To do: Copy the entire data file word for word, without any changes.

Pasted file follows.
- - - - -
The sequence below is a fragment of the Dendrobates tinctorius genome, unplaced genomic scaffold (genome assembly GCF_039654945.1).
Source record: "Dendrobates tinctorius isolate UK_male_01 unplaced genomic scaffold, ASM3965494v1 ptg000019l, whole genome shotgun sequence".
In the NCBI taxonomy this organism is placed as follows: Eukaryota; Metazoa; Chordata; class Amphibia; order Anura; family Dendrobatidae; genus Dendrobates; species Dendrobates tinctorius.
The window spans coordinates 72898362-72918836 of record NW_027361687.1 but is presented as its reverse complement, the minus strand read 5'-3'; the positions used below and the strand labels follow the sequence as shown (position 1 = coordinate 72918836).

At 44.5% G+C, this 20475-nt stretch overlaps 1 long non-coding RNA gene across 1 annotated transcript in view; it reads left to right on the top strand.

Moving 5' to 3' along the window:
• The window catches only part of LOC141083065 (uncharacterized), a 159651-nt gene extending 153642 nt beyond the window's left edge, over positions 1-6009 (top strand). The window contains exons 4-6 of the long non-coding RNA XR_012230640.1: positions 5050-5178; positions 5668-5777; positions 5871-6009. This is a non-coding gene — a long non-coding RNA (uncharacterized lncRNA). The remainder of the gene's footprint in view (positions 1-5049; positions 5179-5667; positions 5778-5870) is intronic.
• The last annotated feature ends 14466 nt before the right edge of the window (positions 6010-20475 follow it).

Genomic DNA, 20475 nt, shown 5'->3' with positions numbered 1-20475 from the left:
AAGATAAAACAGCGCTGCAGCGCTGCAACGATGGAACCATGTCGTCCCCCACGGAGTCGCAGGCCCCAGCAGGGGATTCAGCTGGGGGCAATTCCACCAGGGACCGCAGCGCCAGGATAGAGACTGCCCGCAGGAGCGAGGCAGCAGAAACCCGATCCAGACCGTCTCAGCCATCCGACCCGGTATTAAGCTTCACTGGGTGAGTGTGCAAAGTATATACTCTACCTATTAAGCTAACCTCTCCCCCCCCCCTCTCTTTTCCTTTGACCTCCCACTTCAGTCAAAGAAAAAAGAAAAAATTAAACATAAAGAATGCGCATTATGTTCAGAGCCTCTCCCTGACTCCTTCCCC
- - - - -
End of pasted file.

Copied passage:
The sequence below is a fragment of the Dendrobates tinctorius genome, unplaced genomic scaffold (genome assembly GCF_039654945.1).
Source record: "Dendrobates tinctorius isolate UK_male_01 unplaced genomic scaffold, ASM3965494v1 ptg000019l, whole genome shotgun sequence".
In the NCBI taxonomy this organism is placed as follows: Eukaryota; Metazoa; Chordata; class Amphibia; order Anura; family Dendrobatidae; genus Dendrobates; species Dendrobates tinctorius.
The window spans coordinates 72898362-72918836 of record NW_027361687.1 but is presented as its reverse complement, the minus strand read 5'-3'; the positions used below and the strand labels follow the sequence as shown (position 1 = coordinate 72918836).

At 44.5% G+C, this 20475-nt stretch overlaps 1 long non-coding RNA gene across 1 annotated transcript in view; it reads left to right on the top strand.

Moving 5' to 3' along the window:
• The window catches only part of LOC141083065 (uncharacterized), a 159651-nt gene extending 153642 nt beyond the window's left edge, over positions 1-6009 (top strand). The window contains exons 4-6 of the long non-coding RNA XR_012230640.1: positions 5050-5178; positions 5668-5777; positions 5871-6009. This is a non-coding gene — a long non-coding RNA (uncharacterized lncRNA). The remainder of the gene's footprint in view (positions 1-5049; positions 5179-5667; positions 5778-5870) is intronic.
• The last annotated feature ends 14466 nt before the right edge of the window (positions 6010-20475 follow it).

Genomic DNA, 20475 nt, shown 5'->3' with positions numbered 1-20475 from the left:
AAGATAAAACAGCGCTGCAGCGCTGCAACGATGGAACCATGTCGTCCCCCACGGAGTCGCAGGCCCCAGCAGGGGATTCAGCTGGGGGCAATTCCACCAGGGACCGCAGCGCCAGGATAGAGACTGCCCGCAGGAGCGAGGCAGCAGAAACCCGATCCAGACCGTCTCAGCCATCCGACCCGGTATTAAGCTTCACTGGGTGAGTGTGCAAAGTATATACTCTACCTATTAAGCTAACCTCTCCCCCCCCCCTCTCTTTTCCTTTGACCTCCCACTTCAGTCAAAGAAAAAAGAAAAAATTAAACATAAAGAATGCGCATTATGTTCAGAGCCTCTCCCTGACTCCTTCCCC